From one old legend to another, at number 6 we have the latest release from The Boss himself, Bruce god damn Springsteen. And he hasn’t lost his touch yet, “Western Stars” is a beautiful country/soft rock album that shows Springsteen at his strongest once again. I don’t know what else to say here, Bruce Springsteen making good music shouldn’t really be much of a surprise to anyone.

Number 5: Airbourne – Boneshaker (Sample: Burnout the Nitro)

From nice and soulful, to high octane rock n roll. This was seriously one of, if not my most anticipated album of the year. I am a huge fan of this band and their AC/DC-esque sound. A new Airbourne release is always fun to listen to, because they just make some badass rock n roll. When I first listened to it, I wasn’t the biggest fan of this one. I thought it was fine, not making much of an impact. But further listens have made me appreciate it more. It’s not groundbreaking, but it’s certainly… a boneshaker.

Number 4: The Highwomen – The Highwomen (Sample: Redesigning Women)

At number 4 we have a self-titled album from all-lady country band The Highwomen. Sound-wise, it’s a classic country sound, showing that “if it ain’t broke, don’t fix it”. Where it stands out however is in the lyrical department, making some interesting commentary on society and women’s role in it, which I find quite fascinating and engaging, especially when paired with the beautiful country composition.

Number 3: Leonard Cohen – Thanks for the Dance (Sample: Thanks for the Dance)

We’re getting into the nitty-gritty now, y’all. In the bronze position, we find the new release from the late, great Leonard Cohen, which he of course recorded before his passing in 2016. Produced by Cohen’s son, Adam, this is a beautiful, emotionally charged, and soulful experience that sees Cohen at his finest. It’s a nice posthumous send-off for one of the greatest songwriters ever.

Number 2: King Gizzard & The Lizard Wizard – Infest the Rat’s Nest (Sample: Planet B)

Well, this is certainly a leap in genres. In second place is the newest release from Australian rock band King Gizzard & The Lizard Wizard (possibly the greatest band name ever). And it’s an old school thrash metal album, hearkening back to mid-80s Metallica or Slayer, while still putting in some minor flourishes of their own to make it stand out. And good god damn, I am in love with this album. I only heard it for the first time very recently, and yet it has made quite an impact for me. Partly because of the interesting storytelling concepts throughout the songs, but mainly because I am a big fan of old school thrash metal, and this is one of the finest takes on that genre.

NUMBER 1: Gangstagrass – Pocket Full of Fire (Sample: You Can Never Go Home Again)

In previous years, I’ve had a rule against including live concert albums. But I decided to loosen that rule this year because 1, this my blog (so I can do whatever I want). And 2, I really really really wanted to mention this. What we have here is American hip-hop/bluegrass band (yes, that mix does work) Gangstagrass at various live venues, playing their songs, and making it all sound fantastic. Seriously, these are some of the best and most head-bobbing recordings I’ve heard of these songs. So yeah, my number 1 is technically cheating my own rules, but I also don’t care, because great music transcends everything.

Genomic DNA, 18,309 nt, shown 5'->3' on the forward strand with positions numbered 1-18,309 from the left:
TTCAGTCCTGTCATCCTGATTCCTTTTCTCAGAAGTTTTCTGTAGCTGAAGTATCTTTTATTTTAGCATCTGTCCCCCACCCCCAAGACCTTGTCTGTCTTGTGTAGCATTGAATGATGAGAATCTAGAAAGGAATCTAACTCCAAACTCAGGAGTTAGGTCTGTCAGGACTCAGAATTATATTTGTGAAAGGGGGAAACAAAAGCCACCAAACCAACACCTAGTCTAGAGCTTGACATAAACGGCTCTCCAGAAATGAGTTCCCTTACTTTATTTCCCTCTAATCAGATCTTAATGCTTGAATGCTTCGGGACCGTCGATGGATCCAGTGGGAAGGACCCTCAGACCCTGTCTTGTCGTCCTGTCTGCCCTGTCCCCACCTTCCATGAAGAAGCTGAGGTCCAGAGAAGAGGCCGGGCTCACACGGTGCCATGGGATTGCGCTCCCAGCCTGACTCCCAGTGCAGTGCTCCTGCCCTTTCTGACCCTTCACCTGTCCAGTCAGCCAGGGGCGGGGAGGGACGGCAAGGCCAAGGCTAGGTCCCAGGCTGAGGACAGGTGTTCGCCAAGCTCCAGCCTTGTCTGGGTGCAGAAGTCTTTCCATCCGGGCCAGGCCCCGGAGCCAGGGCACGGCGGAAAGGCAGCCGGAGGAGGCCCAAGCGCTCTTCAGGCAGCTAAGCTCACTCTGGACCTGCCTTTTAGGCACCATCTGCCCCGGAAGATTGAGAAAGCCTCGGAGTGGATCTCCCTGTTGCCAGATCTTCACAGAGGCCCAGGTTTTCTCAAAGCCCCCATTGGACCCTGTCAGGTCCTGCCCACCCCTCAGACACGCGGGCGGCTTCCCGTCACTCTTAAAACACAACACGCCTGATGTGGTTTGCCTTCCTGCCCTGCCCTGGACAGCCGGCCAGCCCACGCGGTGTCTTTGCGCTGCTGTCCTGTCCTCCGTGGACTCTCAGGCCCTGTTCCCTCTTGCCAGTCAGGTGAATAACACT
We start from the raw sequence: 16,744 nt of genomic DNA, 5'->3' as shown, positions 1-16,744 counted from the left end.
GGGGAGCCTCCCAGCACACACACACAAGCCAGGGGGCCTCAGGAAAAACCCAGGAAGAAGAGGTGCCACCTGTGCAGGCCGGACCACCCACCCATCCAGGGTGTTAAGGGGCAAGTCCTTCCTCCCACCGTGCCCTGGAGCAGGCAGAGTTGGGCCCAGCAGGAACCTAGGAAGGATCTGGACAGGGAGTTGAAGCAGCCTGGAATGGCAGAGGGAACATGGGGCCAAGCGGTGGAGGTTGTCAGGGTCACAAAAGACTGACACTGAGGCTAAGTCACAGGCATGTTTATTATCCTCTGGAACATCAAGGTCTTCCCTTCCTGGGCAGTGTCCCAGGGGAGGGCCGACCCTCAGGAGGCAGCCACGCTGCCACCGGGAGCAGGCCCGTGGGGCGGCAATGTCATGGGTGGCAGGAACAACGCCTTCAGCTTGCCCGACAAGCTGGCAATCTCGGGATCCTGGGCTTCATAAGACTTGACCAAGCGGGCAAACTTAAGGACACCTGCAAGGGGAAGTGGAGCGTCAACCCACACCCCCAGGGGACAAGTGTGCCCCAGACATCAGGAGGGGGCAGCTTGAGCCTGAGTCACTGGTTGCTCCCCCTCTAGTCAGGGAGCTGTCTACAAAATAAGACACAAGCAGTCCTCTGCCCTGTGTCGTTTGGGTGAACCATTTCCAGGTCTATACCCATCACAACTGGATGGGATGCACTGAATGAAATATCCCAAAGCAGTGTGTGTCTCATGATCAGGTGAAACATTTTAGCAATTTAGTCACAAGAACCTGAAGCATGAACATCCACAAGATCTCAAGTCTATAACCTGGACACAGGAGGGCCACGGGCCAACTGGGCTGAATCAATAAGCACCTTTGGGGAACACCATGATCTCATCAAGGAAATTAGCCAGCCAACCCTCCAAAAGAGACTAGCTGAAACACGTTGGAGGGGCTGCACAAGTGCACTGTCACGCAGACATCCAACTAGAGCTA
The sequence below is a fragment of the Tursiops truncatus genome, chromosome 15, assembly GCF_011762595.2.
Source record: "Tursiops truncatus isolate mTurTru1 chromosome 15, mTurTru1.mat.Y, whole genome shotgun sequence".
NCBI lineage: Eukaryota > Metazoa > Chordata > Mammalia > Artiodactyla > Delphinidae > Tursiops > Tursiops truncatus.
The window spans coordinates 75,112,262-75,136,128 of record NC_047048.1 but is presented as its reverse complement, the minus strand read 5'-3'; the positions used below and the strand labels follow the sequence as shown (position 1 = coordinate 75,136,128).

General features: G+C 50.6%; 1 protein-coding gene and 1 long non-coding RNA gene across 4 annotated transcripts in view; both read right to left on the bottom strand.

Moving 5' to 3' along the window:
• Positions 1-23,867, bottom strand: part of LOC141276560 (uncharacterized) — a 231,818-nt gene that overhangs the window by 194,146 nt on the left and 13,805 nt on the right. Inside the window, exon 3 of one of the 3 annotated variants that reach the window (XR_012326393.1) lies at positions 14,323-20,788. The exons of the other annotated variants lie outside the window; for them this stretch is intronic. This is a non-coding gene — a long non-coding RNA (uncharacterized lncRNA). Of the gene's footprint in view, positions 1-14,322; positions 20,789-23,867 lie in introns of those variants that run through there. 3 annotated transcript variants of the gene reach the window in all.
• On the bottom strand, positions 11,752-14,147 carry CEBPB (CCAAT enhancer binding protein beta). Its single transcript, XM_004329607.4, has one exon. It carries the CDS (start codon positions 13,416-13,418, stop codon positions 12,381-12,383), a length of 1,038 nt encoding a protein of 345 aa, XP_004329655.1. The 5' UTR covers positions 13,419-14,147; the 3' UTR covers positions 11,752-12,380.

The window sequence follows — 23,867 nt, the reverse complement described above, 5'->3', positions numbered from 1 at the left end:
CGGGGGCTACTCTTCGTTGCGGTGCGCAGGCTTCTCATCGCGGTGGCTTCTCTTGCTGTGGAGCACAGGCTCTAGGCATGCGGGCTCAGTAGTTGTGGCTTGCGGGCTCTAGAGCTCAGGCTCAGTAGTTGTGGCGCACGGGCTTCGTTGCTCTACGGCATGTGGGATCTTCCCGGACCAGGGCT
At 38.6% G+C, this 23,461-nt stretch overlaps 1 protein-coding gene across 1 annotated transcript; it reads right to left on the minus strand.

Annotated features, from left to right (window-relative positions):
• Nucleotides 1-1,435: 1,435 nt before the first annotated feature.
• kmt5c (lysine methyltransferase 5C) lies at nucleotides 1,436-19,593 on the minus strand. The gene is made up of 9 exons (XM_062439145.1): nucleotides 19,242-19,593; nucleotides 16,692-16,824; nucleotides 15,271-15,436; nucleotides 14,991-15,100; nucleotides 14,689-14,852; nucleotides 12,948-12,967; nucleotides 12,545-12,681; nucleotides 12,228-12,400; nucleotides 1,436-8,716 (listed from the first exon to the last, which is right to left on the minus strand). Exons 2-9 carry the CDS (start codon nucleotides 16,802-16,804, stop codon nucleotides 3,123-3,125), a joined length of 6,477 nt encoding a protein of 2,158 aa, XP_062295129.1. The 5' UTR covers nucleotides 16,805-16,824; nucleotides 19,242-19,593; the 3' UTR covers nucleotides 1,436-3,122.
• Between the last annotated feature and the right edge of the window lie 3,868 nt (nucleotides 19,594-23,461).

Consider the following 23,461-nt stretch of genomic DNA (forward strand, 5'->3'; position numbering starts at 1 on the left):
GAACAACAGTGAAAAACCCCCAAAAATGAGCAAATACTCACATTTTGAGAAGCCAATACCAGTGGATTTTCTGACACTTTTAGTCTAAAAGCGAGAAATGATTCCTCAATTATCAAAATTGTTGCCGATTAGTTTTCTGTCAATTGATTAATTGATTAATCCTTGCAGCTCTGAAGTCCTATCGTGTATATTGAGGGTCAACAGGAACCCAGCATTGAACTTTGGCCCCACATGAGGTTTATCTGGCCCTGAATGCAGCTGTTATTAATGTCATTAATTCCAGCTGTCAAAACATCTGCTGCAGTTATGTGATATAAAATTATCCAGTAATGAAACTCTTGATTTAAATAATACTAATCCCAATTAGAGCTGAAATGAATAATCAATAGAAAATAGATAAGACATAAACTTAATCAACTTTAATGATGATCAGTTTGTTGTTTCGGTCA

So those were my favorite albums of 2019. But now I’d love to hear from your guys, what are some of your favorites? Let me know in the comments.
Have a good one.

12 Films of Christmas 2019 (Part 7)

That’s right, this series is still going. I am not giving up on it, even remembering to do a post each day is a surprisingly stressful act. Anyway, here’s today’s post.

Based on a book by Ron Hansen, “The Assassination of Jesse James by the Coward Robert Ford” was released in 2007, and directed by Andrew Dominik. It follows a young man named Robert Ford (Casey Affleck) who has idolized legendary American outlaw Jesse James (Brad Pitt) for many years, and then finally gets the chance to join his gang at the age of 19. The movie is a character-driven psychological drama all about demythologizing Jesse James while also deconstructing its central protagonist, Robert Ford. So now you’re probably wondering how I’m gonna contrive this to be a christmas movie? Well, watch and learn, my friends. This is how the pros (read: idiots) do it.

Now, one or two of you might assume I’m gonna use the scenes set in snowy landscapes for this. Well, as I’ve probably established earlier in this series, I’m not that fucking shallow. That’s not contrived enough. No, I got something else.
What we see in the movie after Bob joins Jesse’s gang is how much he notices what a psychotic, paranoid disappointment Jesse actually might’ve been, and not this awesome cowboy legend you might read about and enjoy following in a dime novel. So one of the basic messages one can sort of get out of this movie is “Don’t meet your heroes, because you’re just gonna be disappointed”. And that works as our christmas analogy, because as a kid you might be celebrating the holiday with your family, both immediate and extended. And all of a sudden Santa Claus shows up, lets kids sit on his lap, and give them presents. But then one of your dumbass cousins decides to tug at Santa’s beard and find out that it’s just your uncle in a cheap costume, and it turns out there is no actual magical lobster man. Bob getting to know Jesse is kind of the same thing. Instead of this magically awesome being he thought he knew, it turned out to be something a bit more disappointing. So “The Assassination of Jesse James” is a christmas movie in the sense that the truth about the legend is a fucking disappointment, just like Santa Claus.

The movie on the other hand isn’t a disappointment, it’s fucking fantastic. One of my favorites.

Have a good one.